Nearly three decades after benchmarking came on the scene, companies still claim it to be an integral part of their internal performance improvement processes. But few would argue that its value to the business is now well below where it once was. And sometimes, it actually gets in the way of identifying improvements and driving change.
There is not a client I work with who doesn’t have their shelves lined with volumes of benchmarking studies and reports. Nearly every industry group produces some kind of comparative metrics report for its members. And every industry has those companies that we might consider to be “benchmarking addicts” — those who participate in nearly every study they can in the spirit of demonstrating their performance improvement “commitment” and “prowess” around driving change. Ironically though, it is rarely these companies that define the top tier of their respective industries in terms of real performance.
Here are some inherent flaws with benchmarking today:
- Benchmarking is largely “point-in-time” driven and retrospective in nature. While this can be useful in “stress testing” targets and defining high-level gaps (“low-hanging fruit” or “quick wins”), it largely ignores the trends or shifts in metrics that are far more critical to identifying and driving course corrections.
- Comparative studies almost always focus on lagging versus leading indicators. This often leads to a culture of “managing through the rear-view mirror”. It also fixates the organization on measuring things for the sake of comparisons, when some of those metrics may have have become irrelevant or even obsolete.
- Benchmarking focuses on “common metrics” versus those that may be critical to you, but perhaps not everyone. It’s okay to have a few metrics you routinely measure for the sake of comparison, but when these metrics begin to define your scorecard, it’s time to recognize when the “tail is actually wagging the dog”.
- Comparisons are done for many reasons, not all of which are performance driven. More often than not, benchmarks are used to identify strengths for the sake of communicating to shareholders, regulators, or sometimes even internal Executives. They’re sometimes even a vehicle for rationalizing and justifying poor performance, often confusing the organization and sending all the wrong messages.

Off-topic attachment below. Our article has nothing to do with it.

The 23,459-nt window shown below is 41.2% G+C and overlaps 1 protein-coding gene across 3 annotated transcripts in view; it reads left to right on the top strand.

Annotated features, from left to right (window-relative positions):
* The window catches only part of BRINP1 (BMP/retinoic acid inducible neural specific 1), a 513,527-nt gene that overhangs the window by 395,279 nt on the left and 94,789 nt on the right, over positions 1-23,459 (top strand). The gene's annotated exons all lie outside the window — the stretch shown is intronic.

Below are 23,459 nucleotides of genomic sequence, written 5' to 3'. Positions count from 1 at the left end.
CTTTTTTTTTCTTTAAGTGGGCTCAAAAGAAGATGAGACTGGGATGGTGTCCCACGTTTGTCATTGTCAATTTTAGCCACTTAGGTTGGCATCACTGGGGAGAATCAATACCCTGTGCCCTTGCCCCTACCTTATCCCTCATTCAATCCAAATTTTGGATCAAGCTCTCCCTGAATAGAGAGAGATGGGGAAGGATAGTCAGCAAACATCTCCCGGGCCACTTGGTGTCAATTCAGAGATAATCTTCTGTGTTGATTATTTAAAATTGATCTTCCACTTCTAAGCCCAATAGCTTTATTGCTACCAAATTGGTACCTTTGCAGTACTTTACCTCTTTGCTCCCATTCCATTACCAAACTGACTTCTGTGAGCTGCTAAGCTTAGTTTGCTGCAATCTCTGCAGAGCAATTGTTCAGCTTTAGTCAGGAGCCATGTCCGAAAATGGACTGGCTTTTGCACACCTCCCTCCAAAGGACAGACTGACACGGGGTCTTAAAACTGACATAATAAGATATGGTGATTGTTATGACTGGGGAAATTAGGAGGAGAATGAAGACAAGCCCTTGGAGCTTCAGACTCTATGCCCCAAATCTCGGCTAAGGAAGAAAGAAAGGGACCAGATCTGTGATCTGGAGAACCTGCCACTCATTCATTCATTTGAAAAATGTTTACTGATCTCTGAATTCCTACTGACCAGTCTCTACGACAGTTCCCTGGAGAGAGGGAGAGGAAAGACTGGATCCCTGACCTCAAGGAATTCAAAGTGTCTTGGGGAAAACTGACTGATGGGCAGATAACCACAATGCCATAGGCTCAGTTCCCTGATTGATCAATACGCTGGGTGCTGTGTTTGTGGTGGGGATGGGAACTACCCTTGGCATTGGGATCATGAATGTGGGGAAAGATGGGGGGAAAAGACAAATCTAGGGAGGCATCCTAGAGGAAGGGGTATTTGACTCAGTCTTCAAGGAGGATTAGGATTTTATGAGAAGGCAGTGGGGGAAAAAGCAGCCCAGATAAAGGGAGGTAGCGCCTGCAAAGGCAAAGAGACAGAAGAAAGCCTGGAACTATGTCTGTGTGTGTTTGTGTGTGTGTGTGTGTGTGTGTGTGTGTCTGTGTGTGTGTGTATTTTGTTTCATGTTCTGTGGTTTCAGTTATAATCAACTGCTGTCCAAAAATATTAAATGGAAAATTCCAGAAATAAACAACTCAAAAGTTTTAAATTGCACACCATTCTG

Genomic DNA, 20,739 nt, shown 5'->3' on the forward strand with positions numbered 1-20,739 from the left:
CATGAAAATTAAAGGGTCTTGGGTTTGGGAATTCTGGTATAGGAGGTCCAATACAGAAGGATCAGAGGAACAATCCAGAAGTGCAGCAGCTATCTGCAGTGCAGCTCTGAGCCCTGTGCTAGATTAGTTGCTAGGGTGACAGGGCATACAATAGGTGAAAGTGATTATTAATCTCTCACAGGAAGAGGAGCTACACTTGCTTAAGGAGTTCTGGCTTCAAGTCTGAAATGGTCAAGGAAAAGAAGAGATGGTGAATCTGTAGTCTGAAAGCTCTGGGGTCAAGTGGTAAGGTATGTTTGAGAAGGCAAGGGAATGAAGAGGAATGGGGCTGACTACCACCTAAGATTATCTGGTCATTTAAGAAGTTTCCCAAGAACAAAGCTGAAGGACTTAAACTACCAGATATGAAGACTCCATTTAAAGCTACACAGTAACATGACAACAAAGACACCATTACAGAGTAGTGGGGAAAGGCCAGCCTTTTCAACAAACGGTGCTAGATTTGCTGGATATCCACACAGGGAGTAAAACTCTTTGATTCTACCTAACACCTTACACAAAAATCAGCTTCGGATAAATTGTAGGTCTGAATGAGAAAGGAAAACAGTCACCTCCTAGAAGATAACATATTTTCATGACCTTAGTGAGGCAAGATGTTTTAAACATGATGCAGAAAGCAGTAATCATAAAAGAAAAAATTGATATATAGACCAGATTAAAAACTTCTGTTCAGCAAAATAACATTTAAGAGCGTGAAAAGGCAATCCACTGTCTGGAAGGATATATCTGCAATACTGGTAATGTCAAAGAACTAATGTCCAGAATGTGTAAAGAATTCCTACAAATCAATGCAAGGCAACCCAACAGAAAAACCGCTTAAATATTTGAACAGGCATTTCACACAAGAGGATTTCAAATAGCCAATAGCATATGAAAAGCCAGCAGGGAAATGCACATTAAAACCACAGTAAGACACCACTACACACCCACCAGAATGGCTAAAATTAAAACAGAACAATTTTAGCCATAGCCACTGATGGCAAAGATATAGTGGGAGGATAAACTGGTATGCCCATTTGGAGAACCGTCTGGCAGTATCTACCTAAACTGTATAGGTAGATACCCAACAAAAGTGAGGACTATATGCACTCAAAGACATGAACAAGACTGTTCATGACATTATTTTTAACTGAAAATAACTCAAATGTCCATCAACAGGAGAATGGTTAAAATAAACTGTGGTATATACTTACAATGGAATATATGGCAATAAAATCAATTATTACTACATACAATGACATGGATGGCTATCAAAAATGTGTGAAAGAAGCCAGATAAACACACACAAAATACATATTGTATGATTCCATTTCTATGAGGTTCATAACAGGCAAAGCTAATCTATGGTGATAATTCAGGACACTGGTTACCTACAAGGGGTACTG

- Benchmarking often leads to “group think”. We look for commonalities and like to follow the “herd”. Let’s face it — It lowers our risk to say, “if company x is doing such and such, then we should be doing it too.” But it’s sometimes the anomalies in the data that can show us where real innovation is happening. And in the benchmarking world, anomalies are often dismissed as outliers and suggestive of data problems rather than solutions.
- Realize that benchmarking is about you, and not about others. It’s fine to use comparisons to help you better understand yourself and your performance weaknesses and perhaps “stress test” your targets, but when you start using benchmarks to rationalize and justify existing performance and actions, it’s time to refocus your thinking on you and your company’s improvement goals and the learning benchmarking can provide.
- Determine where benchmarking fits into your overall performance management process, and use it that way. In cases where benchmarking is done for some other reason, like communicating to stakeholders or regulators, call it what it is and keep it at arms length from the game of real performance improvement.
- Focus your benchmarking on the measures that matter to YOU rather than a consultant’s peer group or client base. More often than not, it may be better to do a small internal project to gather that competitive intelligence, than it would to consume resources to force-fit yourself into a large peer group.
- Orient your benchmarking around learning and innovation, rather than simply “following the herd.” This will sometimes cause you to look at different metrics, and look at them differently. Anomalies will become a source of new innovation rather than simply a data problem to discount.